Dear First Gen,
My whole life, I have not stopped to heal.
What does it mean to heal anyway?
Every choice or decision I have made in my schooling and my career was for a reason beyond my own self-interests. I excelled in school because it was necessary for my family. I put in long hours at work because I had a reputation to uphold. I sacrificed taking several days off work despite many days feeling under the weather or overly committed.
I have been going and going, like a nonstop flight, and I have not taken time to check in with myself. Maybe I need to be making time to heal.
You may be wondering what I need to #heal from.
Well, I never took time to heal from the instruments that I was prohibited from playing. Or the birthday celebrations I didn't have. The vacations I didn't take and the summer camps I didn't attend. The “normal” childhood I missed out on.
Or how about healing from being seen as someone accepted into school or offered a job under #affirmativeaction policies rather than for my own merit? Or the countless hours I spend rewriting emails in fear that I'll come off as “another incoherent person with immigrant parents”?
It can be exhausting having to defend myself if I use an accent when saying certain words, speak to my parents in their native language, or have my credentials questioned even after putting in the work to be seen as a qualified applicant.
Individually, these instances may not leave a lasting mark. But built up over decades, being continually questioned and having to prove myself, it's possible that I need some time to heal.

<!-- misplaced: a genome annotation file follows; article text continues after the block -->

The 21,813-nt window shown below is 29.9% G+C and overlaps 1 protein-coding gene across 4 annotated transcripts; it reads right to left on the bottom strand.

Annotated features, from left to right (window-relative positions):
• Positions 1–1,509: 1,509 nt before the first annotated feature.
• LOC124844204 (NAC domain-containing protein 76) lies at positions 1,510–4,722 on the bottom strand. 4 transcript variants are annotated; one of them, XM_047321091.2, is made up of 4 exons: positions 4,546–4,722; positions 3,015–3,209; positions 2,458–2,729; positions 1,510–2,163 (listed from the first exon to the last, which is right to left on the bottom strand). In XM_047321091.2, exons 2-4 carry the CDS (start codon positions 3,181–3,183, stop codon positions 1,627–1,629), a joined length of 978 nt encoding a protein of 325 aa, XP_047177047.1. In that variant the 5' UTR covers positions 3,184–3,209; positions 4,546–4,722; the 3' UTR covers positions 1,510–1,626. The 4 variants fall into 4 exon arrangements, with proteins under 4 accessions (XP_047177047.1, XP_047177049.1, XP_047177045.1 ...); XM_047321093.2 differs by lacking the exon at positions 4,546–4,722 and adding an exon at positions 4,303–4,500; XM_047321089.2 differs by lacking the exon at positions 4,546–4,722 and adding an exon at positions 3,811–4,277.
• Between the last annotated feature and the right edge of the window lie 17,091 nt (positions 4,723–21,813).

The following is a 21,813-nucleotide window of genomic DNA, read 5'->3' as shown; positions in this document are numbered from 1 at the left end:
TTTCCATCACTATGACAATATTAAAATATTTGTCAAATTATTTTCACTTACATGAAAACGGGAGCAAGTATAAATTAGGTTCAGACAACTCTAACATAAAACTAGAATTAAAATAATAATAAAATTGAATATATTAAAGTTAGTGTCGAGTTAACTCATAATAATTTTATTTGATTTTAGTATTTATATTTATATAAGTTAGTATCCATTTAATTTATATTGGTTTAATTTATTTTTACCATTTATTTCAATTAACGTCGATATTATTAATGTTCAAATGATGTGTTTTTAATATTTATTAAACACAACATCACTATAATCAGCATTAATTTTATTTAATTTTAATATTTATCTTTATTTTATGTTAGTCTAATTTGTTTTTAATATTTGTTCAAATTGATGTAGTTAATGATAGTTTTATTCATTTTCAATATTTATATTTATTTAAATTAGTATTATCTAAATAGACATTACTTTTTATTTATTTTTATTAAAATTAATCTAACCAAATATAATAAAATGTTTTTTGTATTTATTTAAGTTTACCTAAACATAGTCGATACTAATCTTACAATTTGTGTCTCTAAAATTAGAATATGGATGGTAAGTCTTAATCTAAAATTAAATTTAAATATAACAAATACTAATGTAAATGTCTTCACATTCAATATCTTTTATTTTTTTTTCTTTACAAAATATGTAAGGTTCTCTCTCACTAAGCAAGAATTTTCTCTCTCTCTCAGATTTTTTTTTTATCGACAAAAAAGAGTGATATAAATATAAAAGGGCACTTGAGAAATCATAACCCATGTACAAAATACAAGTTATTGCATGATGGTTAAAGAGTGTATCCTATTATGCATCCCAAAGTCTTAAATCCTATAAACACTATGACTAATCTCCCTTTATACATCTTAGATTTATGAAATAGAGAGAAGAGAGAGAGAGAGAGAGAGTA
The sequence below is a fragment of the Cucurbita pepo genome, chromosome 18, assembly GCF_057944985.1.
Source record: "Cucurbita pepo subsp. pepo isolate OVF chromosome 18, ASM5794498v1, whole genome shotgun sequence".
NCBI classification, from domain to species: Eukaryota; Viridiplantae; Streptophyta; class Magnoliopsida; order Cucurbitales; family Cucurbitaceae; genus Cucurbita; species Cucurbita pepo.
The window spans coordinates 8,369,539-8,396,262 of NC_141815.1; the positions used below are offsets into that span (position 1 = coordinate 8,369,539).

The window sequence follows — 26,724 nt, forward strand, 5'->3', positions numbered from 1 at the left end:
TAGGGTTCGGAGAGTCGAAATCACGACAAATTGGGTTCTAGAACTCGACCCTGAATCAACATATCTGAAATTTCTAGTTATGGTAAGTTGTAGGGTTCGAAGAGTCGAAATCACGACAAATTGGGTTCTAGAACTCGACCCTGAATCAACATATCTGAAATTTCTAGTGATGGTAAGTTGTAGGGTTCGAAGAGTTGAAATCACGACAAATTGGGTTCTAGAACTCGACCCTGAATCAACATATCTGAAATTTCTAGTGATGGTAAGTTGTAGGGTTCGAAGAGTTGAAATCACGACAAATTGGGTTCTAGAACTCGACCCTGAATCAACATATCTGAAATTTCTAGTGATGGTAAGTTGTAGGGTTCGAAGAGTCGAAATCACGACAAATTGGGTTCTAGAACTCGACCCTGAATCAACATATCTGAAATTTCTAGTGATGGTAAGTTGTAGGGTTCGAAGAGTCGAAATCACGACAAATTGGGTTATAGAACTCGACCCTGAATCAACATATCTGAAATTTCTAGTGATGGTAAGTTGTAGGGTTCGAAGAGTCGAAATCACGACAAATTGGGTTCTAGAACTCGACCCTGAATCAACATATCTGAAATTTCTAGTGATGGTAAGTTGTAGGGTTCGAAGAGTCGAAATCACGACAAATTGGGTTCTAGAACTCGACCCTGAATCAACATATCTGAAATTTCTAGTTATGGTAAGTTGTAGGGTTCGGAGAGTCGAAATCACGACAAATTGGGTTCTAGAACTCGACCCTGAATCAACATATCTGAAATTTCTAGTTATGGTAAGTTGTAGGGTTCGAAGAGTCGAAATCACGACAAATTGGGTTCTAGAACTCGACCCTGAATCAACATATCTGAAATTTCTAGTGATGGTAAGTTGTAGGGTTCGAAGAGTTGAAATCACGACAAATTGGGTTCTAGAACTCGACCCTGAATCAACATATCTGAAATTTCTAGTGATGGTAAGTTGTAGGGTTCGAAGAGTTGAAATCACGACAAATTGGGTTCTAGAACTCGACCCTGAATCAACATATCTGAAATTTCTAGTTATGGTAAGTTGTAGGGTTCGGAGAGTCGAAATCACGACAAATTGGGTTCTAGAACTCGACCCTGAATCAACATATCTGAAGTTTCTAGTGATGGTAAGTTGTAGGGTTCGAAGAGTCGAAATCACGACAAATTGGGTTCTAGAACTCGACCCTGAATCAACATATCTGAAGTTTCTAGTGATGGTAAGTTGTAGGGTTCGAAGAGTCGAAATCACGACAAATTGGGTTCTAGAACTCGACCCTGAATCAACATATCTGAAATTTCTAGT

It is rare for me to share this publicly. I was raised to believe that there were certain things I would not be afforded, so I had to be strategic and intentional when pursuing each and every goal in my life. It was always reinforced that nothing was going to come easy for me. I was not born into any privilege, and I would always have to work for what I wanted.
When I wrote my first blog post, I started to heal from the various #unapologetically first-gen moments I have lived. How? Other people reached out to me to let me know they went through the same things, or would share their own story with me.
After I posted “Hard Knock Life of a First Gen,” my cousin who is in high school told me that his mom took him out of trumpet class to focus on science. We spoke to my aunt about how it made him feel and she said that he can take trumpet lessons when he is older.
It is possible that it's too late for this cycle to be broken, but my cousin did not harbor any ill feelings about his mother's decision. Just like me, he understood the bigger picture that all first gens learned at a very early age.
Our families came to the United States to achieve The American Dream. But often, this constant reminder can be hard to swallow and doesn't give us the time we may need to heal those wounds of what might have been in our childhoods.
As an adult, I have been reminded of the importance of healing. Now, I make it a priority to find space and time to heal because it has helped me to recognize why I may act a certain way when something is withheld from me or when I feel “robbed” of certain moments.